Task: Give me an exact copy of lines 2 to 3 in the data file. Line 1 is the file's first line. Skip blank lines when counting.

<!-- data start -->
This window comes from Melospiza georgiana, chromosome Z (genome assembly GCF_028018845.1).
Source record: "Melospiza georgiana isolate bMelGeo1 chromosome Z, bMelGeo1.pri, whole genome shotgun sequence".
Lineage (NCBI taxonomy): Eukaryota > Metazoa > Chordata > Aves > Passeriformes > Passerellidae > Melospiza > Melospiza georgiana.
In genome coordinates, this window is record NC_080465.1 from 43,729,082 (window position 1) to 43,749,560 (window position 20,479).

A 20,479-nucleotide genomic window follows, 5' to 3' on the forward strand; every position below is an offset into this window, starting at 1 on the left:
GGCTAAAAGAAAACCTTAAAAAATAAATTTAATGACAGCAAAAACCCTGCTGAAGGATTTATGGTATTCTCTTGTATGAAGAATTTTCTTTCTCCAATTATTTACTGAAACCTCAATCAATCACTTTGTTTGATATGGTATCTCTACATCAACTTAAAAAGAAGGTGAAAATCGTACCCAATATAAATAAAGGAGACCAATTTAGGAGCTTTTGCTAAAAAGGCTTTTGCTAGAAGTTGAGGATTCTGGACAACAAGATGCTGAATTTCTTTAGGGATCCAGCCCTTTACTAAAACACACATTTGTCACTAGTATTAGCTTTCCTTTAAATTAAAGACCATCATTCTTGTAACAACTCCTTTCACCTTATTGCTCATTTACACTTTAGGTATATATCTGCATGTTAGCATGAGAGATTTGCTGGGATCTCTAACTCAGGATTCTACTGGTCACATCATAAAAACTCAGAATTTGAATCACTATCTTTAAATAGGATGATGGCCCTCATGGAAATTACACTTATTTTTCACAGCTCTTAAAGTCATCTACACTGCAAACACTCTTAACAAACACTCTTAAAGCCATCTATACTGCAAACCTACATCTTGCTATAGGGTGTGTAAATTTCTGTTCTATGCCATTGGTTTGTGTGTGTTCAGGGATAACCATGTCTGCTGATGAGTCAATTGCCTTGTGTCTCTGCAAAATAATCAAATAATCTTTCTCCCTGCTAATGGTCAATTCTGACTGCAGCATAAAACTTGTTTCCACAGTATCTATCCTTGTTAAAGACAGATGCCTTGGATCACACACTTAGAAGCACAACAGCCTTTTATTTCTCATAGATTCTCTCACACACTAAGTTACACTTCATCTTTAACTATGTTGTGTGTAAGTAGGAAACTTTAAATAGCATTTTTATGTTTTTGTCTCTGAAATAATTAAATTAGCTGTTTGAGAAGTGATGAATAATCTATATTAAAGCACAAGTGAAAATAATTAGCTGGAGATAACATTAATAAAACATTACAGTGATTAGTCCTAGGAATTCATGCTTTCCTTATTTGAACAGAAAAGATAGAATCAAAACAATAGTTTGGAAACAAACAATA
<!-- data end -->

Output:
Source record: "Melospiza georgiana isolate bMelGeo1 chromosome Z, bMelGeo1.pri, whole genome shotgun sequence".
Lineage (NCBI taxonomy): Eukaryota > Metazoa > Chordata > Aves > Passeriformes > Passerellidae > Melospiza > Melospiza georgiana.